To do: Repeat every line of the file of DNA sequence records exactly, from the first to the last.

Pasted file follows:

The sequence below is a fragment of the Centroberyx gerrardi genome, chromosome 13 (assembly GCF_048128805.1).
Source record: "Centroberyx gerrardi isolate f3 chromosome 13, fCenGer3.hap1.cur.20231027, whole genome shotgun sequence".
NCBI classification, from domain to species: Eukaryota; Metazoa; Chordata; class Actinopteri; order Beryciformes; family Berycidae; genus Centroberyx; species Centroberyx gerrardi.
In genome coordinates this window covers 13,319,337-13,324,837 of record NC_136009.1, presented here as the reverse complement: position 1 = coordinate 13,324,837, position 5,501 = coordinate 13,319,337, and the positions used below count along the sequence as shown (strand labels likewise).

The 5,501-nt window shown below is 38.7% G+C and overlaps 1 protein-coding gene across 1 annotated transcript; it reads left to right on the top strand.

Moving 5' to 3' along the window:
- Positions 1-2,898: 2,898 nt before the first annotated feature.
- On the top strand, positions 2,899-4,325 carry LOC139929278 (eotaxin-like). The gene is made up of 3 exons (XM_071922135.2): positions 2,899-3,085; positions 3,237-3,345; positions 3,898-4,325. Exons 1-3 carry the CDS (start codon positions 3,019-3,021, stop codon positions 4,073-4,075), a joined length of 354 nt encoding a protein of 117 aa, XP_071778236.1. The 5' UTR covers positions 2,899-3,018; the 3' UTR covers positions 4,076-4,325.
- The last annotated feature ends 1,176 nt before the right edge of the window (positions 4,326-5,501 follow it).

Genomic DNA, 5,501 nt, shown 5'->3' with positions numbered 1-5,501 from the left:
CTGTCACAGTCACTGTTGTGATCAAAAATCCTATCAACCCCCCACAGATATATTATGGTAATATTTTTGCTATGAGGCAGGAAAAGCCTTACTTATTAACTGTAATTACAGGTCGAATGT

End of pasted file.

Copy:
The sequence below is a fragment of the Centroberyx gerrardi genome, chromosome 13 (assembly GCF_048128805.1).
Source record: "Centroberyx gerrardi isolate f3 chromosome 13, fCenGer3.hap1.cur.20231027, whole genome shotgun sequence".
NCBI classification, from domain to species: Eukaryota; Metazoa; Chordata; class Actinopteri; order Beryciformes; family Berycidae; genus Centroberyx; species Centroberyx gerrardi.
In genome coordinates this window covers 13,319,337-13,324,837 of record NC_136009.1, presented here as the reverse complement: position 1 = coordinate 13,324,837, position 5,501 = coordinate 13,319,337, and the positions used below count along the sequence as shown (strand labels likewise).

The 5,501-nt window shown below is 38.7% G+C and overlaps 1 protein-coding gene across 1 annotated transcript; it reads left to right on the top strand.

Moving 5' to 3' along the window:
- Positions 1-2,898: 2,898 nt before the first annotated feature.
- On the top strand, positions 2,899-4,325 carry LOC139929278 (eotaxin-like). The gene is made up of 3 exons (XM_071922135.2): positions 2,899-3,085; positions 3,237-3,345; positions 3,898-4,325. Exons 1-3 carry the CDS (start codon positions 3,019-3,021, stop codon positions 4,073-4,075), a joined length of 354 nt encoding a protein of 117 aa, XP_071778236.1. The 5' UTR covers positions 2,899-3,018; the 3' UTR covers positions 4,076-4,325.
- The last annotated feature ends 1,176 nt before the right edge of the window (positions 4,326-5,501 follow it).

Genomic DNA, 5,501 nt, shown 5'->3' with positions numbered 1-5,501 from the left:
CTGTCACAGTCACTGTTGTGATCAAAAATCCTATCAACCCCCCACAGATATATTATGGTAATATTTTTGCTATGAGGCAGGAAAAGCCTTACTTATTAACTGTAATTACAGGTCGAATGT